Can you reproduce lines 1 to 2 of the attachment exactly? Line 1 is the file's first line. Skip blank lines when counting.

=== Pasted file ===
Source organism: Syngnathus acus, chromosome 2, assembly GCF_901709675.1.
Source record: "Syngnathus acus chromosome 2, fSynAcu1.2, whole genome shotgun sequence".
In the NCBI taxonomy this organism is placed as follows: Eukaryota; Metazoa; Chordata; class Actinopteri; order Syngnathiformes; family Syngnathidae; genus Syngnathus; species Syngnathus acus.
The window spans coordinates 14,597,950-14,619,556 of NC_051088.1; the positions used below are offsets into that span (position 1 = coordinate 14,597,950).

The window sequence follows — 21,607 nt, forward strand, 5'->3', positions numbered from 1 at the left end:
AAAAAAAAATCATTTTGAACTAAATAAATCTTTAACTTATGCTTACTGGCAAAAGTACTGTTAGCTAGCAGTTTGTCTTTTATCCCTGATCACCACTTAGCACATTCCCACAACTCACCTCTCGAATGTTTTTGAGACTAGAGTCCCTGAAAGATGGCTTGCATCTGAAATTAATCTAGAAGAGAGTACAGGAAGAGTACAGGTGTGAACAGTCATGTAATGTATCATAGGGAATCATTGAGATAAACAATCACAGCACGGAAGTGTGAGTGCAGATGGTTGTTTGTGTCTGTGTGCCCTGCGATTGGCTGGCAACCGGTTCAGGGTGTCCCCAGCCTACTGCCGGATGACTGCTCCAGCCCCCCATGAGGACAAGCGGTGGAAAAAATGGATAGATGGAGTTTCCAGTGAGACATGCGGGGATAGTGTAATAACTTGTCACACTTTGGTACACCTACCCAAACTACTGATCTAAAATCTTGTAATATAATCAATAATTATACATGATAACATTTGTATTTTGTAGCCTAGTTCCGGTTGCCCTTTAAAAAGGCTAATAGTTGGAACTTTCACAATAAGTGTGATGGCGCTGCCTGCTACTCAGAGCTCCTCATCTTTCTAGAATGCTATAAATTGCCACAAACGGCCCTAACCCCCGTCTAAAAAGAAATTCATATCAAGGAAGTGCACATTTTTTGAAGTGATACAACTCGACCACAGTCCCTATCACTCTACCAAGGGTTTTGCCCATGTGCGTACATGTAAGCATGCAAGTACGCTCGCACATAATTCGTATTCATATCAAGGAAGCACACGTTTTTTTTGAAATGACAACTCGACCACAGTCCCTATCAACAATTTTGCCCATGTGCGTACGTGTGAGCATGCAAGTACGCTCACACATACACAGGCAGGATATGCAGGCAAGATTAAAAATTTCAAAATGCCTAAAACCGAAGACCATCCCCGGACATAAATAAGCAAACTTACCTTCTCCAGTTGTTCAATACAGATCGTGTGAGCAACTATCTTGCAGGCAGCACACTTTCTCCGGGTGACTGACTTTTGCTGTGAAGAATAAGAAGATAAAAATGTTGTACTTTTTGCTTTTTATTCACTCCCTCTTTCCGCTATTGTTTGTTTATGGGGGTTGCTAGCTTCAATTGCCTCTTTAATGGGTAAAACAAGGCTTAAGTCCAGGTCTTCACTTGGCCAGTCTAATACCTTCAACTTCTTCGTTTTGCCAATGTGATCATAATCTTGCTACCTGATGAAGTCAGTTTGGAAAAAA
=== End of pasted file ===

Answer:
Source organism: Syngnathus acus, chromosome 2, assembly GCF_901709675.1.
Source record: "Syngnathus acus chromosome 2, fSynAcu1.2, whole genome shotgun sequence".